May 4, 2020
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As the COVID-19 pandemic, a black swan event that is exerting devastating effects on people’s health, social order, economy and even state-to-state relations, continue to rage on, voices calling for China-US cooperation are rising worldwide. How will the pandemic reshape China-US relations? Can China and the US stop the blame game and join hands in tackling the common threat? David Firestein (Firestein), president and CEO of the George H. W. Bush Foundation for US-China Relations shared his insights with Global Times (GT) reporter Yu Jincui.
GT: The US has, by far, the most confirmed cases of coronavirus in the world. It seems the focus of US politicians remains to blame China and the WHO for the current grave situation. Will this continue in the future?
Firestein: As the number of confirmed COVID-19 cases and deaths in the US has grown, a growing number of US political figures and journalists have sought to place the blame for the pandemic squarely on the shoulders of China and, more specifically, the Communist Party of China. In both the political world and the press and social media, pronouncements of China’s presumed “guilt” with respect to COVID-19 are now a daily, almost hourly, affair. Both Republicans and Democrats – and conservatives and liberals more generally – are now framing the matter this way, with Republicans generally considerably more negative on China than Democrats. The sheer volume of negative commentary regarding China in the US at this time is arguably unprecedented – perhaps even surpassing the post-1989 period, when the last paradigm shift (and enduring negative shift) in US views toward China occurred.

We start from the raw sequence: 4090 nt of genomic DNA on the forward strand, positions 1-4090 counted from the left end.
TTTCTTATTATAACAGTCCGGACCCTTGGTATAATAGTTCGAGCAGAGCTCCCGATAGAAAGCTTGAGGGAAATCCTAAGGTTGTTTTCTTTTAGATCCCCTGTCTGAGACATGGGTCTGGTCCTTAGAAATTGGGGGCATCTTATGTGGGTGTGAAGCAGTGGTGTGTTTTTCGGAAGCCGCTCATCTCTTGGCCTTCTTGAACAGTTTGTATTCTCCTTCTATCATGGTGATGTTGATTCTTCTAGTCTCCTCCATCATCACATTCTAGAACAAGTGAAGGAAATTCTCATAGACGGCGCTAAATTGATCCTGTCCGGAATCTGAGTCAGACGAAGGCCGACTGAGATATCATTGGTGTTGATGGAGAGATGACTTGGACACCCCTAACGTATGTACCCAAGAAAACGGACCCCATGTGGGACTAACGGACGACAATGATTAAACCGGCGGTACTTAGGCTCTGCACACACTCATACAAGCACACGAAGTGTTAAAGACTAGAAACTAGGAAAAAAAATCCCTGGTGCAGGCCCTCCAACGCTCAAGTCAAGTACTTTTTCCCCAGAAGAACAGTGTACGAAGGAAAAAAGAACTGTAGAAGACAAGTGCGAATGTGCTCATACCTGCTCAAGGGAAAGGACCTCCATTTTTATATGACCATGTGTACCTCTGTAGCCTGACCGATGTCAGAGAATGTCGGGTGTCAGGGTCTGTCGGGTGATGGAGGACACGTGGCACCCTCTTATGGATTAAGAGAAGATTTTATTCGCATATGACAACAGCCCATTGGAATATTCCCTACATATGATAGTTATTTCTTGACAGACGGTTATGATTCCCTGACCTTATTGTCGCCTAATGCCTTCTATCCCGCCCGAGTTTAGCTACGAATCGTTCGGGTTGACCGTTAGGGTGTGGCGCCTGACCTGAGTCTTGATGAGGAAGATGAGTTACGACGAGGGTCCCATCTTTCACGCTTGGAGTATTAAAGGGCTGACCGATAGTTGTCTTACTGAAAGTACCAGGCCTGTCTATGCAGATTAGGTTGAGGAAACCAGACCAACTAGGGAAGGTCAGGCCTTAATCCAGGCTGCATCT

US public opinion regarding China has moved into territory not seen in over 30 years, with about two-thirds of Americans now stating that they view China negatively, which suggests that the message that China is largely or principally to blame for the current pandemic is, indeed, having an impact on how average Americans see China.